The most successful merchants of attention strike some balance between these two extremes. Frequently it’s a good deal for the public, as long as publishers remember to serve the audience while serving themselves.

“What the cord-cutters and ad-avoiders of the 2010s were doing was important but not new,” Wu writes. “Rather, it was part of the general and continuous effort to police our deal with the attention merchants, whether the content is the CBS Evening News or hamster videos on YouTube.”

Generally, he says, resistance to invasive advertising is met with more subtle forms of selling, and we can see that happening too. The New York Times recently bought the Wirecutter, a site that reviews the latest tech gadgets and then connects readers to sellers in exchange for a cut of the sale.

That model is actually a welcome return to the hey-day of honest consumer reporting in the mid-20th century, when newspapers built audience loyalty by being trustworthy in every section of the newspaper.

In many ways, the consumer backlash against fake news has also been good for legacy media. It led to a sudden spike in subscriptions in a number of outlets, including The New York Times, the Guardian, and the Wall Street Journal.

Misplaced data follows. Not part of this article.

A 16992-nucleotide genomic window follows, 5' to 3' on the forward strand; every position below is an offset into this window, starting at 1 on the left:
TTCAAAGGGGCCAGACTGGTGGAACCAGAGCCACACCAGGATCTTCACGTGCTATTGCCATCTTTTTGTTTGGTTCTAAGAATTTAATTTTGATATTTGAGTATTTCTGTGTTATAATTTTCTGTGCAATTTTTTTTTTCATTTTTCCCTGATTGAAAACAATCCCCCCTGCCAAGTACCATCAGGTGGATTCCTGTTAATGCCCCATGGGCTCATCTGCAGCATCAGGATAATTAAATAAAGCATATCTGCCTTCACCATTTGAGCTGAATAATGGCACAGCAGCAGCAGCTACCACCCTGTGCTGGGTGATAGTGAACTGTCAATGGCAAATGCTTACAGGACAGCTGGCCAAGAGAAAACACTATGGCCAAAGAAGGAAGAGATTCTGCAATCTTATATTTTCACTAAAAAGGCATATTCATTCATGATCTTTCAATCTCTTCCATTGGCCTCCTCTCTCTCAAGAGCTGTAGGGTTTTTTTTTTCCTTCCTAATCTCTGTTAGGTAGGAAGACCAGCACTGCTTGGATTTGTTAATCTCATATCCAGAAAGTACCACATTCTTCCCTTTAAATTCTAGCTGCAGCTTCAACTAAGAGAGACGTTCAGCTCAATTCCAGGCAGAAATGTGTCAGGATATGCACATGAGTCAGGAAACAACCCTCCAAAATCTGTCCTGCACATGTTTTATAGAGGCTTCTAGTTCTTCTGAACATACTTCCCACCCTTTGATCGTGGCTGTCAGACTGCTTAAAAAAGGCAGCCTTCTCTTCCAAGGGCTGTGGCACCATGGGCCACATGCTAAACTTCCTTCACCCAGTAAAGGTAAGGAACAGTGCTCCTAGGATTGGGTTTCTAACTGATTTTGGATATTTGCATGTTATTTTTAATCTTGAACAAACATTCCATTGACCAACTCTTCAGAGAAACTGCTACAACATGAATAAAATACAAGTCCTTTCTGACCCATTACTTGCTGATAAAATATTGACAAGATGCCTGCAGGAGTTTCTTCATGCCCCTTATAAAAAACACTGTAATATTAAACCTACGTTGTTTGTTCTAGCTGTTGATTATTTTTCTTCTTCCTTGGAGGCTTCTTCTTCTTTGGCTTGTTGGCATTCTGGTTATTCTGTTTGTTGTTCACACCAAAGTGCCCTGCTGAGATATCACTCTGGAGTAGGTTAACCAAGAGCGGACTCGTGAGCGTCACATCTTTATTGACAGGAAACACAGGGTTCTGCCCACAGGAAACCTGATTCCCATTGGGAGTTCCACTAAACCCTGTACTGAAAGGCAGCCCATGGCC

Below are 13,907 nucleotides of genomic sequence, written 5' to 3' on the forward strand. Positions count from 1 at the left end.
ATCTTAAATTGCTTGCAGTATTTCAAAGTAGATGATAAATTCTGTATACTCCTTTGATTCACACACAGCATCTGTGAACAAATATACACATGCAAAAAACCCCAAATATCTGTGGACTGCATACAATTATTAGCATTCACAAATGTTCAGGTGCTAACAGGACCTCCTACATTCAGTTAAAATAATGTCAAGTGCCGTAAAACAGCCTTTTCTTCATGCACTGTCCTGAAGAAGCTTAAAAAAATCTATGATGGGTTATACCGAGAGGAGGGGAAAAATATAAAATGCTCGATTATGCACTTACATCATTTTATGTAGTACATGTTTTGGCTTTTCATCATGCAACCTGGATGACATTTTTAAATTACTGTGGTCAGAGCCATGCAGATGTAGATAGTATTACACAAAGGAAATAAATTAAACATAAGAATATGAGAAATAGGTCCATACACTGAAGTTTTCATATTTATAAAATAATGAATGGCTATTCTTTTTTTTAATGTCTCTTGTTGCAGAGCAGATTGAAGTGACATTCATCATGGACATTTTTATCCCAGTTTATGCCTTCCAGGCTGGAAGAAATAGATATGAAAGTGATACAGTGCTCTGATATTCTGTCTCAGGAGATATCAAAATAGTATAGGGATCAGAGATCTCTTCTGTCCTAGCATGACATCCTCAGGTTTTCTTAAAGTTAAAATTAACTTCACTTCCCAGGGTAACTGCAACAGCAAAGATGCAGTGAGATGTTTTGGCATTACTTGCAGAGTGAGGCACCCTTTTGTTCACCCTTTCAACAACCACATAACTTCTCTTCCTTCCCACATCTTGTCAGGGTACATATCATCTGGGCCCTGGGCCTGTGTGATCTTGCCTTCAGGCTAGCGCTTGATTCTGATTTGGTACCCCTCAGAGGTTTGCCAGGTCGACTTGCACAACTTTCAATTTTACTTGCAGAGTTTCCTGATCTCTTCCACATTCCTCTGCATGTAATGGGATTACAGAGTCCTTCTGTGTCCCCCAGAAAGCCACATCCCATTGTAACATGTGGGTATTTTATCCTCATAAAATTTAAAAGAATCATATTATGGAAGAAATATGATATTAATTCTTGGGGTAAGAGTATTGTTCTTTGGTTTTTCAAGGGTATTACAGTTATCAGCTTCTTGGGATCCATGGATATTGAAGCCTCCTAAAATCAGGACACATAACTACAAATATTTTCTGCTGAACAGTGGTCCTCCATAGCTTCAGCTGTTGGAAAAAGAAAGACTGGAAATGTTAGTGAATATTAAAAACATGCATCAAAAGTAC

But what the fake news kerfuffle giveth, it also taketh away. Following the election, The New York Times sent subscribers a mea culpa for being part of the Trump-can’t-win coverage, coupled with a message to please stop unsubscribing — they promise to do better, but they can’t if no one buys them.

True enough — and a lovely illustration of Wu’s point that attention merchants are constantly negotiating with audiences.

So, while it’s true that ad-supported media will inevitably lead to Bat Boy stories, it’s also true that Bat Boy media has its limits. I looked up the New York Sun to see what happened to the paper that brought us the Great Moon Hoax. It evolved into a respectable newspaper that is probably best known for its 1897 response to a letter from a skeptical young reader: “Yes, Virginia, there is a Santa Claus.” And in 1949 it won a Pulitzer Prize for a 24-part investigative series, “Crime on the Waterfront.”

So perhaps the most revealing thing about Wu’s book is the way it illustrates how ad-supported media also give the public a lot of power over what is published. If the attention merchants lose our trust, they have nothing sell and they forget that at their peril.

© Shannon Rupp. For permission to reprint this article please contact the author: shannon(at)shannonrupp.com.  [Tyee]